Going underground to keep warm and save money at the same time
With fuel costs rising more homeowners are going underground for their heat. Sharon Dale reports.
BUYING a new boiler is one of the most galling of property expenses because its feels like a cost with few benefits.
There is no financial return, unless your previous model was hopelessly inefficient, and you can’t help but compare the ugly metal contraption to the handmade sofa or beautiful painting you could’ve had for the same price.
But there are a growing number of exceptions to this rule and Frances Trowell is one of them after ditching her oil-fired boiler for ground source heat system
The initial cost may have been high at £25,000 but she no longer has to pay £4,000 a year for oil and her annual fuel bill has been halved.
For the last two years the pump has supplied all her hot water and heated her house.
“We needed a new boiler anyway and I had been reading about ground source heat, so I started to explore the options and thought it was a good idea.
“You need quite a bit of land to lay the pipes and we had that,” says Frances, who bought North Corner Farmer at Thruscross, near Harrogate, eight years ago.
They bought a Worcester Bosch system that was fitted by a plumber with ground source experience.
The Trowells also had trenches dug a metre deep for the pipes and created a separate plant room for the collector unit and the hot water storage tank.
The system works by pumping a mixture of water and antifreeze through the buried pipes. As the liquid travels round, it absorbs heat from the earth which is used to warm radiators, underfloor heating and water.
A ground loop system for a four-bedroom house costs an average of £18,000, though if you have no space to lay the pipes, you can have a bore hole – up to 100 metres deep, which costs about £22,000.
Although the heat from the ground is free, the pump is run on electricity, so there is still a cost.
“It has halved our fuel costs and it wasn’t invasive or messy to fit inside the house, says Frances.
“It was simply connected to our existing radiators and underfloor heating.
“Apart from being greener, it has improved our quality of life. The heat throughout the house is an ambient temperature all the time and we have plenty of hot water.
“The pump is also very low maintenance.”
Architect Francis Shaw installed two ground source heat pumps in the medieval castle in Hellifield, near Settle, he transformed from ruin to beautiful home and B&B .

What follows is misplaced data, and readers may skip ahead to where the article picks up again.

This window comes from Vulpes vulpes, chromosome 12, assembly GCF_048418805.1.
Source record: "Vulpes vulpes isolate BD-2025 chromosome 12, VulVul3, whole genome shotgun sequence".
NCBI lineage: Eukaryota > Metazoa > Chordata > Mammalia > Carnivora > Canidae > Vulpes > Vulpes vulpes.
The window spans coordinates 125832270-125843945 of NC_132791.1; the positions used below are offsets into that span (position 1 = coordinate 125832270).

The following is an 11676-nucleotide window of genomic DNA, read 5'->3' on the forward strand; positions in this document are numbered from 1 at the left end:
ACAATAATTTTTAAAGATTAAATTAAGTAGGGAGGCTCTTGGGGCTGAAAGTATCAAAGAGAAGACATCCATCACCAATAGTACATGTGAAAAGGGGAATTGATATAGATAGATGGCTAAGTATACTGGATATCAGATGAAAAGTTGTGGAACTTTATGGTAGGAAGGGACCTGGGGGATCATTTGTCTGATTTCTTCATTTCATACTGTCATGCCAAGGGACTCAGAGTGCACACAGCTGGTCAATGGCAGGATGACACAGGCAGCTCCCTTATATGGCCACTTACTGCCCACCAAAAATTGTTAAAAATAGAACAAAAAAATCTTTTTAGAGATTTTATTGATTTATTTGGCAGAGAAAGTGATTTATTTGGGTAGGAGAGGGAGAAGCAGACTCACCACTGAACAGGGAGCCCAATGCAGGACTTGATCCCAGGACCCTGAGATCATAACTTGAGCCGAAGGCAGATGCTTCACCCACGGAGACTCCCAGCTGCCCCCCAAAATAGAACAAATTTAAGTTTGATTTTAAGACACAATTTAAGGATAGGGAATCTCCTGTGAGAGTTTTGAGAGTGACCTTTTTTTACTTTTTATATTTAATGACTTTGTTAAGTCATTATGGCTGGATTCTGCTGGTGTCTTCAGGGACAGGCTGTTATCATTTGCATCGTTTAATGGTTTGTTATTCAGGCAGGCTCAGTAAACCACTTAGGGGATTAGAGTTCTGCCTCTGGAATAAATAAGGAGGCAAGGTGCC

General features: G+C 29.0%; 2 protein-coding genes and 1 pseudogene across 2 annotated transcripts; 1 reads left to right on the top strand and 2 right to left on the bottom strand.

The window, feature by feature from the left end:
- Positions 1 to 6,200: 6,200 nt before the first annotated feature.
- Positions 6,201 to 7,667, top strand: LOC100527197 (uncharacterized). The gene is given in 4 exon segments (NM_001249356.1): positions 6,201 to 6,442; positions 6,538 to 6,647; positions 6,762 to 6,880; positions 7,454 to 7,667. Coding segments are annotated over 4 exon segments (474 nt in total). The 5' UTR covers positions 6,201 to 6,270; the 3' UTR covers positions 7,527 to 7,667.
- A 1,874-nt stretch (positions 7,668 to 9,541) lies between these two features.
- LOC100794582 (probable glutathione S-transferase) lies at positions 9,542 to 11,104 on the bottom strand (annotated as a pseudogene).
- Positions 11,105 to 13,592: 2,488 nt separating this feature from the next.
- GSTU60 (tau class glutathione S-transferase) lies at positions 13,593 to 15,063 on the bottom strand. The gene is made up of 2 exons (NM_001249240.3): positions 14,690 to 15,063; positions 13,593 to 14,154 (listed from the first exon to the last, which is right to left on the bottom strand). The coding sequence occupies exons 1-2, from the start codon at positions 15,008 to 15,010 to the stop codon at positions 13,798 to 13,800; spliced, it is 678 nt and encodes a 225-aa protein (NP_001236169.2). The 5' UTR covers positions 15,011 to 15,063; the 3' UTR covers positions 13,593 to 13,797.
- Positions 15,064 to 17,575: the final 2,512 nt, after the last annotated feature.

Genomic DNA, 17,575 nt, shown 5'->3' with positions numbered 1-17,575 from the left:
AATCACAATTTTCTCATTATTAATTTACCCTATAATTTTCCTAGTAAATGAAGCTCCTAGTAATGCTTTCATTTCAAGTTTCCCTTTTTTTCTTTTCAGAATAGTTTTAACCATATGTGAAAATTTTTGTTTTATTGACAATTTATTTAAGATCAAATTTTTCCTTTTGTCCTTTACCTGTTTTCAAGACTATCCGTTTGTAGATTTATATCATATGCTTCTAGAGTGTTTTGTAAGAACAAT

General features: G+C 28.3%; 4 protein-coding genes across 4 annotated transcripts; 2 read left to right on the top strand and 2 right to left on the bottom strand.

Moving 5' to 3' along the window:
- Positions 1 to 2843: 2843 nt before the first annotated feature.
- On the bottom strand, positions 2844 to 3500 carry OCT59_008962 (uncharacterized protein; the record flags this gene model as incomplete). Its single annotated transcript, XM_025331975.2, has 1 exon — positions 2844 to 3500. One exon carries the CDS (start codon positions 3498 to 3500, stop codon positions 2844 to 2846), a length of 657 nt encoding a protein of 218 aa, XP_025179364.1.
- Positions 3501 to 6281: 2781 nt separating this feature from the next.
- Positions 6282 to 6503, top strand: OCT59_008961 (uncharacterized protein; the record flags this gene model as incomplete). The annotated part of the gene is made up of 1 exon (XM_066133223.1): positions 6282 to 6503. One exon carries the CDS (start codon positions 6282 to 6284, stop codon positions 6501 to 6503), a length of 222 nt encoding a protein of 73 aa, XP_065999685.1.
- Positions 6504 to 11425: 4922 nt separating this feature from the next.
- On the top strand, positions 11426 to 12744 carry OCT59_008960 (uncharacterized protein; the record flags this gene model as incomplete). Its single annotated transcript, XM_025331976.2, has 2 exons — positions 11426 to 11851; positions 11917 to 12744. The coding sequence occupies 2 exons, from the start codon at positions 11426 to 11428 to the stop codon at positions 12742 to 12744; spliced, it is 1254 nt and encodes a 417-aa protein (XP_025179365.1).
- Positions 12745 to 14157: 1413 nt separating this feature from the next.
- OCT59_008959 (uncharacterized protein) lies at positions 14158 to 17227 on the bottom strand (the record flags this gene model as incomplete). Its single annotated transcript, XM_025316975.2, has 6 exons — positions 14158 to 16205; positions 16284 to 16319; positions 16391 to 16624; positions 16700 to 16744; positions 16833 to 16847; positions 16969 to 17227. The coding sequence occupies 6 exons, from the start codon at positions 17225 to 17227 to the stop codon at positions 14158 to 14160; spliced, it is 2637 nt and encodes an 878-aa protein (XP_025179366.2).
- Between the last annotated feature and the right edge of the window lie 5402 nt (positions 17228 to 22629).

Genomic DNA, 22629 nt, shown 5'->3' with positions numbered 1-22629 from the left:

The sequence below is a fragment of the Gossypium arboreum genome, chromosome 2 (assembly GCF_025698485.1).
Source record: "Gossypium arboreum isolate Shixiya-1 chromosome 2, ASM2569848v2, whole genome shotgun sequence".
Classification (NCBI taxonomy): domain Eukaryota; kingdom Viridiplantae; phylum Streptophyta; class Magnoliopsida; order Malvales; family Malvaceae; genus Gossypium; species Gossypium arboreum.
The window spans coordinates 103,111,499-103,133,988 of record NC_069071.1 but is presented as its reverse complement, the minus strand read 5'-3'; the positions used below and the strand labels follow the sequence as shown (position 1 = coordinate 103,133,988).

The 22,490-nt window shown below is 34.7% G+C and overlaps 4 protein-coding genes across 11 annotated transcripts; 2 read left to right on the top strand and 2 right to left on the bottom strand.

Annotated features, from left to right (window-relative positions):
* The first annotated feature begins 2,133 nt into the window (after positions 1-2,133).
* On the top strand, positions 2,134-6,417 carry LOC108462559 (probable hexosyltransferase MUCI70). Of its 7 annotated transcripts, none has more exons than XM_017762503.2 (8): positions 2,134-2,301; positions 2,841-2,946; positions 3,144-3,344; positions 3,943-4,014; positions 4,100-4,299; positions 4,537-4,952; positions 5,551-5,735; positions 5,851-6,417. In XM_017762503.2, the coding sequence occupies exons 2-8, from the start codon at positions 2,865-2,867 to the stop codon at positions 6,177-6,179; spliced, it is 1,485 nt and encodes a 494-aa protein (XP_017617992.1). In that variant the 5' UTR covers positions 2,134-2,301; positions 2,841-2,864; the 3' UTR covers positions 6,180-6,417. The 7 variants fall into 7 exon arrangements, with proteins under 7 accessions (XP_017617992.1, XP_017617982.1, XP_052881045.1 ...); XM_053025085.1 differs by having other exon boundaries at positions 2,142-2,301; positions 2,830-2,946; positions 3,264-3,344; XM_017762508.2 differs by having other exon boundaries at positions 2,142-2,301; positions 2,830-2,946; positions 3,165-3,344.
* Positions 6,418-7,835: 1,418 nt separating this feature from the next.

Fans of Grand Designs may remember Francis and his wife Karen digging trenches and laying the pipes themselves.
The hard work and £25,000 cost was worthwhile, says Francis, who recommends pump supplier Ice Energy: “I’d say we save 50 per cent on fuel bills by having this system, but it is low grade heat, so the radiators never get very hot, so you may have to buy bigger radiators if you are retro fitting.
“We also find that the water from the pump is tepid, so it needs a boost, and there is maintenance. You have to keep an eye on fluid pressure and clean filters.
“I am pleased with it though. It is an effective way of heating a 10,000 sq feet building with walls that are 10 feet thick.”
Although the initial cost is high, the pumps are growing in popularity, especially with households reliant on oil. Payback time for them is said to be between seven and 10 years.
“The payback time for a pump is much quicker for those using oil. For those using gas it is slower because gas is still the cheapest form of heat,” says Grant Henderson of York-based installer Solar wall.
Frances and husband Nick have saved £4,000 in the last two years but are now selling their idyllic home, so their payback will end.
Although they will see a return on the extension and interior makeover they have invested in, the heat pump hasn’t added to the value of their home.
Tim Waring of Knight Frank, which is marketing the property, says: “I don’t think they add to the value of a house, though they may well do in the future. People are becoming much more interested in the energy performance of a property and running costs are a concern.
“What this green technology has done is make the property unique and even more saleable.
“The heat pump has has created a huge amount of positive interest among buyers.”
North Corner Farm is for sale through Knight Frank, £795,000: 01423 530088 www.knightfrank.com
Peel Castle, Hellifield, near Settle, luxury bed and breakfast, www.peelcastle.co.uk
WARMER: North Corner Farm is now heated by using a ground source heat pump which cuts fuel costs.